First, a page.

The ear can be split into three main regions: the external ear, middle ear, and internal ear. The inner ear contains a bony maze, which contains the organs that allow hearing and equilibrium to occur. Equilibrium can be distinguished between static and dynamic equilibrium. The equilibrium responds to various head movements, and therefore it is hard to describe because a human is not able to hear, see, or feel the sense. The equilibrium receptors of the inner ear are all called the vestibular apparatus, which can be divided into two arms. One arm is responsible for monitoring static equilibrium, while the other arm is responsible for monitoring dynamic equilibrium. Maculae are receptors of the vestibule that are within the membrane sacs that are essential and vital to our sense of static equilibrium.

Maculae help to keep our heads erect by reporting on changes in the position of the head in space with no respect to the pull of gravity when the body is not moving. Each maculae is a patch of receptor cells with their “hairs” embedded in the otolithic membrane. The otolithic membrane is studded with otoliths, which are tiny stones made of calcium salts. When gravity changes, the otoliths roll in response to the changes that have occurred. When the hair cells are activated, they send impulses along the vestibular nerve to the cerebellum of the brain, informing it of the position of the head in space.

Dynamic equilibrium receptors are found in the semicircular canals of the inner ear, respond to angular or rotary movements of the head, rather than to straight-line movements like that of static equilibrium. A swollen region at the base of the membranous semicircular canal is known as the ampulla. Within the ampulla is a receptor region called a crista ampullaris, or simply known as crista. Crista consist of a tuft of hair cells which are covered with a gelatinous cap called the cupula. As you move your head in an archlike or angular motion, the endolymph in the canal lags behind. As the cupula drags against the stationary endolymph, it acts like a swinging door with the body’s motion.

Whenever a sound wave enters the ear, the wave sets the cochlear fluids into motion. These pressure waves set up vibrations in the basilar membrane, where the receptor cells, or “hairs,” are stimulated. Once the hairs are stimulated, they transmit impulses along the cochlear nerve to the auditory cortex in the temporal lobe, where the actual hearing interpretation occurs. Taste and smell are the final of the special senses, and there are several different components that cause the tasting process to occur. The human body has thousands of olfactory receptors in the roof of each nasal cavity, which are the receptors for the sense of smell. Olfactory receptors help to intensify the sense of smell.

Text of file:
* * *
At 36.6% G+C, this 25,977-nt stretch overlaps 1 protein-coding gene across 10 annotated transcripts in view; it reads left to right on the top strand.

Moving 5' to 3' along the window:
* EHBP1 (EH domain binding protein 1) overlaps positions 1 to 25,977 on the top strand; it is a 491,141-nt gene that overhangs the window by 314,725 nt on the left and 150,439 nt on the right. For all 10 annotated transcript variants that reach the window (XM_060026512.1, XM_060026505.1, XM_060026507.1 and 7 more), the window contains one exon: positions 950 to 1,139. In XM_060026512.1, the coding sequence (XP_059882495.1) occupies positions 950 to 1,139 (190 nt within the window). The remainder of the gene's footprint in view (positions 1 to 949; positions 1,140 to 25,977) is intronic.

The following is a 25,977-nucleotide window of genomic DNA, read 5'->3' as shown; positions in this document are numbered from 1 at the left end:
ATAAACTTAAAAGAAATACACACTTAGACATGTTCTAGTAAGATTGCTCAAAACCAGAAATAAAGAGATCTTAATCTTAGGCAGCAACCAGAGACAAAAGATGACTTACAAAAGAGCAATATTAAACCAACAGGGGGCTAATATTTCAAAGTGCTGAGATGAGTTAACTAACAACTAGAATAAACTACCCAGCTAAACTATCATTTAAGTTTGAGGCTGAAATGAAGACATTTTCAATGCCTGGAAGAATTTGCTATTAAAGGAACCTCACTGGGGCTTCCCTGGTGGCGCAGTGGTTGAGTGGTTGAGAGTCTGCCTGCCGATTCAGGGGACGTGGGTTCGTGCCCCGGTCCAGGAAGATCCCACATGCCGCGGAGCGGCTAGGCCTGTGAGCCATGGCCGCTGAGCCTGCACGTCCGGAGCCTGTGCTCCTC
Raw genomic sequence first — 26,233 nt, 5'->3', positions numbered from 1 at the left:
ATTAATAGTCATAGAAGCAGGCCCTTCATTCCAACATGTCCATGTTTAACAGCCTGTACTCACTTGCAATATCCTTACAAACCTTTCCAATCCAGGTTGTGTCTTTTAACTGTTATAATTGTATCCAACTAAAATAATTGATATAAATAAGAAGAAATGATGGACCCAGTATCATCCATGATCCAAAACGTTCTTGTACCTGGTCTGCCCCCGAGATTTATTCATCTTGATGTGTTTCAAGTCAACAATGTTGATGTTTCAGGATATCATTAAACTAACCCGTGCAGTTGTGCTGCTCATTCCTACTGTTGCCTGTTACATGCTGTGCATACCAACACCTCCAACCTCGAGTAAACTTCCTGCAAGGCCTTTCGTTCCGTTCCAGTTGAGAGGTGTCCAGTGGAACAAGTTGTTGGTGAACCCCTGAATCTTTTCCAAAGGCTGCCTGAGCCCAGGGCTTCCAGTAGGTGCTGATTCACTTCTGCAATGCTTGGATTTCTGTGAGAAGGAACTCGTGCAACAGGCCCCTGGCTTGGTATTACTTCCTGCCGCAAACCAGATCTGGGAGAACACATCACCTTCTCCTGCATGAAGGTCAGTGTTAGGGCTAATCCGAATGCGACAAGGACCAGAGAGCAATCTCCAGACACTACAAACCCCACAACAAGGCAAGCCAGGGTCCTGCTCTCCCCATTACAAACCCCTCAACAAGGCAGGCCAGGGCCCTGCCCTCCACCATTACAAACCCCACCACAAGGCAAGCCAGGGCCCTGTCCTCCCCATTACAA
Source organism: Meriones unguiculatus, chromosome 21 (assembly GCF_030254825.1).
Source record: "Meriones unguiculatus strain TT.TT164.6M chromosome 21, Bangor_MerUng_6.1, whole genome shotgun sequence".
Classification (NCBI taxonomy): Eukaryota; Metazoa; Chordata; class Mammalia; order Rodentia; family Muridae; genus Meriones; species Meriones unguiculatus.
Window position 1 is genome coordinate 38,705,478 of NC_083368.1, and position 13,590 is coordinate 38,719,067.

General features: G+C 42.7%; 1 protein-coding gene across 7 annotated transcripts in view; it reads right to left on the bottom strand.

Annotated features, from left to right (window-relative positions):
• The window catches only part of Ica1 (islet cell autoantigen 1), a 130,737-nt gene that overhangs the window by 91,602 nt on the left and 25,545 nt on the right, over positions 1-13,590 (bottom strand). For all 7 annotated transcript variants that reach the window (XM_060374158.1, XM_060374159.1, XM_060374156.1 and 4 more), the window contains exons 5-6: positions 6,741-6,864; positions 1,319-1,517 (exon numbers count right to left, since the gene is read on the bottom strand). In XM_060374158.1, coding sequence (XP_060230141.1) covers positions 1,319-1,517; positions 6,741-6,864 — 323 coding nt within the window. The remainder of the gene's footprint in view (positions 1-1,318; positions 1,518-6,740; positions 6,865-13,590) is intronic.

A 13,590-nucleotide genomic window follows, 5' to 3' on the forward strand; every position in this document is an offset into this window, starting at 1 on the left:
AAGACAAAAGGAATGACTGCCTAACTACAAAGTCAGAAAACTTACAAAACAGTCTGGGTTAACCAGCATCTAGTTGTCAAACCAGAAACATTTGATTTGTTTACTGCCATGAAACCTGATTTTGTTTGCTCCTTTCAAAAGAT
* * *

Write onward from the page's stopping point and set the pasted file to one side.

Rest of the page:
Neurons, known as the olfactory receptor cells, are equipped with olfactory hairs, which are long cilia that protrude from the nasal epithelium and are continuously bathed by a layer of mucus secreted by underlying glands (pg. 299). Once the olfactory receptors are stimulated, they transmit impulses along the olfactory filaments, which are bundled axons of olfactory neurons that collectively make up the olfactory nerve. The olfactory nerve conducts the impulses to the olfactory cortex of the brain (pg. 299).

With all of these components working in unison with each other, the sense of smell is allowed. The tongue is the main organ that allows the special sense of taste. The tongue is the home of thousands of tiny taste buds, or specific receptors for the sense of taste. There are also many taste buds not located on the tongue, but in other parts of the oral cavity. A few of the taste buds are scattered on the soft palate, superior part of the pharynx, and inner surface of the cheeks (pg. 300). The dorsal tongue surface is covered with small peglike projections, or papillae. The taste buds are found on the sides of the large round vallate or circumvallate papillae, and on the tops of more numerous fungiform papillae. The specific cells that respond to chemicals dissolved in the saliva are epithelial cells called gustatory cells.

Their long microvilli, or the gustatory hairs, protrude through the taste pore, and when they are stimulated, they depolarize and impulses are transmitted to the brain. Serving the anterior part of the tongue is the facial nerve. There are two other cranial nerves, which are the glossopharyngeal and vagus, which serve the other taste bud-containing areas. There are also basal cells found in the deeper regions of the taste buds (pg. 300-301). There are five basic taste sensations: the sweet receptors, sour receptors, bitter receptors, salty receptors, and Umami.

The sweet receptors respond to substances such as sugars, saccharine, some amino acids and some lead salts. Sour receptors respond to hydrogen ions, or the acidity of the solution. Bitter receptors respond to alkaloids. Salty receptors respond to metal ions in solution. Umami, which is Japanese for “delicious,” is elicited by the amino acid glutamate, which is responsible for “beefy” tastes and monosodium glutamate, a food additive (pg. 301). The special senses of the human body are what make it so unique and individual. They are one of the most complex parts of the body, with their many different components and parts that allow the special senses all to occur and take place. Without them, the human body would be a bland and boring thing, and there would be nothing to really distinguish it from some other organisms.

Special Senses of the Human Body essay